Monday, April 28, 2008

Bad Girl Gone Good.

I have to go to work soon, but I felt the need to interject a bit of randomness into cyberspace.

I was thinking about Rihanna today and the album she put out [Good Girl Gone Bad] and suddenly a moment of brilliance swept over me as I realized that in fact I was just the opposite.

Oh man. I have homework I should be doing. Don't tell my mother.

Wait, it's not 1996 anymore. Go ahead. Tell her.

I got a scholarship for $3000 today for a school that I wasn't planning on attending. I gotta say, I'm thinking about changing my plans. Who needs The American University anyhow, right? How snobby are they? As if they're the bloody only American university. That's just silly.

I'm really digging my new gig at Red Robin. Pride comes before a fall and so I'm risking injury here to tell you that I'm really very good at serving people. Pray for me.

Must. Go. Now. Gots to get to work. Guess I can't complain about how much I don't to go, right?

Good day.

P.S. Jermaine called me "M'lady" the other day. I really like that.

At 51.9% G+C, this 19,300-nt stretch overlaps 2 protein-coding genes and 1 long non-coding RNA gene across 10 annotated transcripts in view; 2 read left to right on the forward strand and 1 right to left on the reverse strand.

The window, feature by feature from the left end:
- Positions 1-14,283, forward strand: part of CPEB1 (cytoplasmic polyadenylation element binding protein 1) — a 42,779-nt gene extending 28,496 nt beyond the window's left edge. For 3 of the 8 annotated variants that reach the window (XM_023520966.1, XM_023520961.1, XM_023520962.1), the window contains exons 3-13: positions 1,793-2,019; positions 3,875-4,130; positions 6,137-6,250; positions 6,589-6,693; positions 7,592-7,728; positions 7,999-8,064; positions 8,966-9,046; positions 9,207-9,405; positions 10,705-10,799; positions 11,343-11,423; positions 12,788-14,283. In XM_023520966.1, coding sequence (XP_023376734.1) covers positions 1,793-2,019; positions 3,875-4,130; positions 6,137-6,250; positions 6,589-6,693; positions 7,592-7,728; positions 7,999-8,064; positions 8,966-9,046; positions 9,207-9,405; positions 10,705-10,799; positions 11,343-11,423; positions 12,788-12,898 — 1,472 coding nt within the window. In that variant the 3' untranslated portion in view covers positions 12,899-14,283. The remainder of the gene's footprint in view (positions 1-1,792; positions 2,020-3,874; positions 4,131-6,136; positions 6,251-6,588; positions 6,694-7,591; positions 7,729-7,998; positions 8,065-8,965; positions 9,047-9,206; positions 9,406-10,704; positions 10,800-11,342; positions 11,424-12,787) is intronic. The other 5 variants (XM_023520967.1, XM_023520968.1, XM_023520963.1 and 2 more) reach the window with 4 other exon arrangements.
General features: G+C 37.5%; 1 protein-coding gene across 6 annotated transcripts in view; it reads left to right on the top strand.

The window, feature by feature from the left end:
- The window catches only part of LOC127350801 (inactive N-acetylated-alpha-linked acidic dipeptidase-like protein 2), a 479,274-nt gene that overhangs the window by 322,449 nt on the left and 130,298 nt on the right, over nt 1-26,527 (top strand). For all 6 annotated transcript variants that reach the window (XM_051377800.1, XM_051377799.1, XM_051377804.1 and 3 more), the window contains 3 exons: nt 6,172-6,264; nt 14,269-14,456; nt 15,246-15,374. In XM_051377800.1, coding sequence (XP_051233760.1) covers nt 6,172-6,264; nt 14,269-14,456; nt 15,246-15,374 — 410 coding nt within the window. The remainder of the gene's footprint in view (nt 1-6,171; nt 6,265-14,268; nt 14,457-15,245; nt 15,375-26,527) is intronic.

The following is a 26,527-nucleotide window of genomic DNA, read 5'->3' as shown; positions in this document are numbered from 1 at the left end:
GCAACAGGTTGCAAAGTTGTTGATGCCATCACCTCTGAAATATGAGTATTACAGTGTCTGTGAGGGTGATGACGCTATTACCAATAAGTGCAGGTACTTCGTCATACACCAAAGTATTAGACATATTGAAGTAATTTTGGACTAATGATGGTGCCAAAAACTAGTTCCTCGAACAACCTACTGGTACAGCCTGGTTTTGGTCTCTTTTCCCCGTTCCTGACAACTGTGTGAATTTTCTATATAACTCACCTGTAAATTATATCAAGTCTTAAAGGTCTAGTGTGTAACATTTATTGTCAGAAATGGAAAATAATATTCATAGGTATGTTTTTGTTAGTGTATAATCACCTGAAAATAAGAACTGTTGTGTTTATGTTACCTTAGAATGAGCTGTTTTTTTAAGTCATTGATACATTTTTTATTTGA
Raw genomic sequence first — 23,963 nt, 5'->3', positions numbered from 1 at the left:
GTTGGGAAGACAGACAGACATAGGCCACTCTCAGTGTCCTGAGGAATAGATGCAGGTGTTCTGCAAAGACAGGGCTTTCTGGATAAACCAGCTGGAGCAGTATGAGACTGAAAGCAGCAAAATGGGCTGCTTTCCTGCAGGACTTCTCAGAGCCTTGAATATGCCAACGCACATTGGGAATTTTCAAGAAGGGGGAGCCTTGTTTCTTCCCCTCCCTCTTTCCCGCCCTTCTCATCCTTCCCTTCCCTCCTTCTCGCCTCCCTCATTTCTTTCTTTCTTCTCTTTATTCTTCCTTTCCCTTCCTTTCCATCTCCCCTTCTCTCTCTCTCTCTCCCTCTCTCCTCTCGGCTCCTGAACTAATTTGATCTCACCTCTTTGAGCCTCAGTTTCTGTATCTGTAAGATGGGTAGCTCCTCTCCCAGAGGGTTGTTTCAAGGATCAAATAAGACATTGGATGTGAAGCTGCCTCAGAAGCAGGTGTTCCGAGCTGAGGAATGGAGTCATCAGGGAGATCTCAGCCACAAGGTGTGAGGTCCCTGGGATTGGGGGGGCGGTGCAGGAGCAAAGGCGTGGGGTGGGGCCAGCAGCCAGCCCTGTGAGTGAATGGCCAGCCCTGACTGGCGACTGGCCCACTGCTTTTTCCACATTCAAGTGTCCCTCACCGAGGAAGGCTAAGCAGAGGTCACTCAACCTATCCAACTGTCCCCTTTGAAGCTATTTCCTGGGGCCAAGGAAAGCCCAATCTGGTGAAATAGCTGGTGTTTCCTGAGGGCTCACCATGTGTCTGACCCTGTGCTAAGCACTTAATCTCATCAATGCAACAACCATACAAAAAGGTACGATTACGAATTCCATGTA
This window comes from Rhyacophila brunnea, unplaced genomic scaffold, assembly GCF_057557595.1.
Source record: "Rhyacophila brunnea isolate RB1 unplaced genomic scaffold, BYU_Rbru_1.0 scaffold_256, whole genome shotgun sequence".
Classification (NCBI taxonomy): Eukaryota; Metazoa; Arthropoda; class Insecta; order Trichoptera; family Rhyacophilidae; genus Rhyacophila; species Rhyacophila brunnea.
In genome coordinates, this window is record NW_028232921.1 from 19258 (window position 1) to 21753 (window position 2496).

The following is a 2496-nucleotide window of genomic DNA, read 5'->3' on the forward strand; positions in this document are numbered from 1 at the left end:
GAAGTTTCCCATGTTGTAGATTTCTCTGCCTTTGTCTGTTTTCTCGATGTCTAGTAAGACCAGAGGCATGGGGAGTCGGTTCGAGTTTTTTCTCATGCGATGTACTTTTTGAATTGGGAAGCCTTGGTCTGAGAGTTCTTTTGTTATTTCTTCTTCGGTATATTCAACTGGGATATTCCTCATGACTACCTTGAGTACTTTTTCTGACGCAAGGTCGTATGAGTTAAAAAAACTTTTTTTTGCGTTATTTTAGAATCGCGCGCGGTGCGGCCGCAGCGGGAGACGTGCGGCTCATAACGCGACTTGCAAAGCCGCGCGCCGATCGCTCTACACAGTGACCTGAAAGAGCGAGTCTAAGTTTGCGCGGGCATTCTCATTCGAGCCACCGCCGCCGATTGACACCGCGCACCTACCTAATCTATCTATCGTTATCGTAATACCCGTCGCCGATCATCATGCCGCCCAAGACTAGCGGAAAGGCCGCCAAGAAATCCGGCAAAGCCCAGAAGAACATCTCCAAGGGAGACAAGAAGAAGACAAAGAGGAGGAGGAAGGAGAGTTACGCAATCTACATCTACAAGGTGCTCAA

Friday, April 25, 2008

Blood and Ears

Editor's note: The picture to your right is a shot of my biological brother, Jeremy, me, my kid, and my biological mom, Cathy.

I'm all teary eyed at the moment. I was just on MySpace and my cousin, Tiffany [who I haven't seen in 3 or 4 years because she moved to California] uploaded a picture of her three children. The oldest one smiles just like my nephew. And I can tell from old pictures that he looks like my dad when he was a little boy [they both have huge Patterson ears (:]. Her youngest child bears a striking resemblance to my Uncle Jerry [her dad, who died of cancer when I was eleven].

I couldn't help but feel a pang of jealousy.

Er, um, I'm adopted.

Please, don't get me wrong. I love the fact that I'm adopted. When I was little my parents would say, "Brandy, what are you?" And I would proudly exclaim, "I'm adopted! And I'm special!"

And I've always felt that way. For my 18th birthday my parents contacted my birth mom and orchestrated a surprise reunion. Her name is Cathy and she is wonderful. She lives in Syracuse and we keep in touch. She's coming to my wedding! She has a son named Jeremy [who's 18 and just finished Air Force Basic Training] whom I adore. I get to be a baby sister and an older sister. It really is the best of both worlds.

I don't know my biological father. I know his name is Llewellyn [Pronounced "lou-ellen"] Hitchcock. I'm pretty sure he wants nothing to do with me. I'm okay with that. I have an amazing father whom I respect more than I can adequately express with words. Of course, that explains my jealousy.